• The availability of other options for accommodating the complainant; and
  • The costs of the available options.

For her accommodation needs, the employee had requested the following from the employer:

  • That she be allowed to conduct an ERMI or HERTSMI-2 test for the purpose of determining the buildings where she might be at risk;
  • That the employer provide her with an alternative test to HERTSMI- 2 which could provide similar levels of accuracy;
  • That she be allowed to work in a position where she could avoid chronic exposure to untested buildings;
  • That she be set up for remote work through technology;
  • That she be given a temporary role while the employer continued to search for a permanent position that would address her accommodation needs.

The employer did not grant any of the options.

Regarding the ERMI test, the employer denied the employee’s request for it, on the basis that its Workplace Health and Safety (WHS) department carried out an internal review of the ERMI test and determined that ERMI was not an “industry standard” test. For this reason, the employer could not use the test as part of its standard process and policies. The employer prioritized the need for standardization in the workplace and for all testing to be validated in all of the employer’s buildings. Instead of adopting a flexible attitude, the employer chose to deny the test so that it would not have to use different testing at different buildings.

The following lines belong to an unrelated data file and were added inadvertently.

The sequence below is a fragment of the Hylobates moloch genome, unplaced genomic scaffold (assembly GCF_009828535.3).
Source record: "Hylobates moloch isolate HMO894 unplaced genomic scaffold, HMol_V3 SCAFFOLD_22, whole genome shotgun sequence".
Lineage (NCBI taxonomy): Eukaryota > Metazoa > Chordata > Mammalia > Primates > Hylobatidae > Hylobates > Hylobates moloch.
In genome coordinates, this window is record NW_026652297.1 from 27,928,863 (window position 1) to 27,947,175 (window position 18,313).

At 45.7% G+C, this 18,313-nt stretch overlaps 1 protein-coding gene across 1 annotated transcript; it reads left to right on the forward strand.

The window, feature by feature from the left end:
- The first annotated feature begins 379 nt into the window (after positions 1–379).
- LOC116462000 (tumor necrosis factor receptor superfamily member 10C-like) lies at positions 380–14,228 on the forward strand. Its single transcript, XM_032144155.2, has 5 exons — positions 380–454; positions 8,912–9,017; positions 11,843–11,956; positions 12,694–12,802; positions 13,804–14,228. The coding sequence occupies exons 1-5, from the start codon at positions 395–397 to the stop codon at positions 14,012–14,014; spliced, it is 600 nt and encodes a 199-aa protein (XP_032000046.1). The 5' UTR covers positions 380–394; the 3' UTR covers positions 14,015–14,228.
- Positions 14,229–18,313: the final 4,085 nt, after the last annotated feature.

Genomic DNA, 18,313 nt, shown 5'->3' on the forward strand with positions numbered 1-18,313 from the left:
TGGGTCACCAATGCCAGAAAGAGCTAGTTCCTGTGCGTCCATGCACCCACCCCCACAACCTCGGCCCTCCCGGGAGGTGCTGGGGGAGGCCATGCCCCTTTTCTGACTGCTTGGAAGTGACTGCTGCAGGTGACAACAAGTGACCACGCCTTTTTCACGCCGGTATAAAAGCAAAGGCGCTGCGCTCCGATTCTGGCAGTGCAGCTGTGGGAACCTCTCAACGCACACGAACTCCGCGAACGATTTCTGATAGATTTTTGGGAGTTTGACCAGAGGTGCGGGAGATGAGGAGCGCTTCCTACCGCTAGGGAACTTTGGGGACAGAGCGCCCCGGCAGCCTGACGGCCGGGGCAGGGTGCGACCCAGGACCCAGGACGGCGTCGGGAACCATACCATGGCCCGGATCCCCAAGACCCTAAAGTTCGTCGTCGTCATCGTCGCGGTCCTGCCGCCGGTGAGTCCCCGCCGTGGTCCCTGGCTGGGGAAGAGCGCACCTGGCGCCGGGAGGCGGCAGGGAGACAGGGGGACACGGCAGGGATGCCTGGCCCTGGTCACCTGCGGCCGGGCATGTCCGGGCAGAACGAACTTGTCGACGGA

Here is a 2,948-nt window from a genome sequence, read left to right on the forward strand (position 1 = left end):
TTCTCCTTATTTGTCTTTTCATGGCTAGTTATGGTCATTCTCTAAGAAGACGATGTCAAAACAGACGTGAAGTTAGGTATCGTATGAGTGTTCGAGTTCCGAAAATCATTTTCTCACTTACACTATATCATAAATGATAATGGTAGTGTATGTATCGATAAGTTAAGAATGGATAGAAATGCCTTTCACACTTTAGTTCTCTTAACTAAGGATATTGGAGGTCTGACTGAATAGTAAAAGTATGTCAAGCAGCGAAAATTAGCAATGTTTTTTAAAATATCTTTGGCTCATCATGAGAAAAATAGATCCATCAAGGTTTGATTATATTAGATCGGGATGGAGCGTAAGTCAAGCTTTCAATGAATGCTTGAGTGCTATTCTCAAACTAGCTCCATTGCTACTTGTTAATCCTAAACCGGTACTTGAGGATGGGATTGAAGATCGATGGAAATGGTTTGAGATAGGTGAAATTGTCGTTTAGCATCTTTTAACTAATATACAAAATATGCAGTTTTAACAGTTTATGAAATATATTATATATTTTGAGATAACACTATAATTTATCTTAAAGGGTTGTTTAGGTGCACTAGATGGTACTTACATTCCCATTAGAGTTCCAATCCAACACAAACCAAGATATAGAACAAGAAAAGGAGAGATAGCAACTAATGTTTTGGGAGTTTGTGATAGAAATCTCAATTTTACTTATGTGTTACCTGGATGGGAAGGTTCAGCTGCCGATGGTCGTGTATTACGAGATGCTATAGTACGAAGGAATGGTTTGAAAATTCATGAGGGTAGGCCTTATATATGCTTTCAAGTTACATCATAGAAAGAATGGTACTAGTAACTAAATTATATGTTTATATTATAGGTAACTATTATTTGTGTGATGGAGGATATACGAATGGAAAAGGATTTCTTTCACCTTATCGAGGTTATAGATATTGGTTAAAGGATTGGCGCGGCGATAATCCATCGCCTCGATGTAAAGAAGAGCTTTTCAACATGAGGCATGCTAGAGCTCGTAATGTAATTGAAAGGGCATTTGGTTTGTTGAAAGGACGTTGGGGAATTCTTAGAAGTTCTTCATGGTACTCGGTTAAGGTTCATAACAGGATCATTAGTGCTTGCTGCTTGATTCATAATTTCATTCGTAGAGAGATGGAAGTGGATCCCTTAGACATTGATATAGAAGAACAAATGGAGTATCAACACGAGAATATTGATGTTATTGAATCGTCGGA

By adopting a rigid and self-interested approach, the employer failed to accommodate the employee’s disability. A request for accommodation by employees with physical disability must be dealt with on a case-by-case basis. A request that might be reasonable in one situation may be unreasonable in another situation. The duty to accommodate mandates that an employer addresses each situation. It is not necessary to have a standard policy that can take care of all situations when it comes to the duty to accommodate an employee with a disability. In fact, even with a standard policy, the employer would still be required to review the duty to accommodate on a case-by-case basis.

Apart from the respondent’s stated need for standardization of their process and policies, the employer would have suffered no prejudice if it had allowed the test as requested. The employer provided no evidence to demonstrate that the safety of its other employees might be negatively impacted by the ERMI test. As a result, the employer failed to prove that its conduct was reasonable and justifiable in the circumstances.


Requests for accommodation come in a variety of forms. While employers may get used to dealing with requests of a similar nature, it is crucial that accommodation be approached with a flexible, case-by-case attitude. The duty to accommodate is, at its heart, a requirement that employers keep an open mind and do whatever is reasonably within their power to ensure that an employee with human rights needs can continue their employment without experiencing adverse consequences related to those needs, and to consult counsel when needed.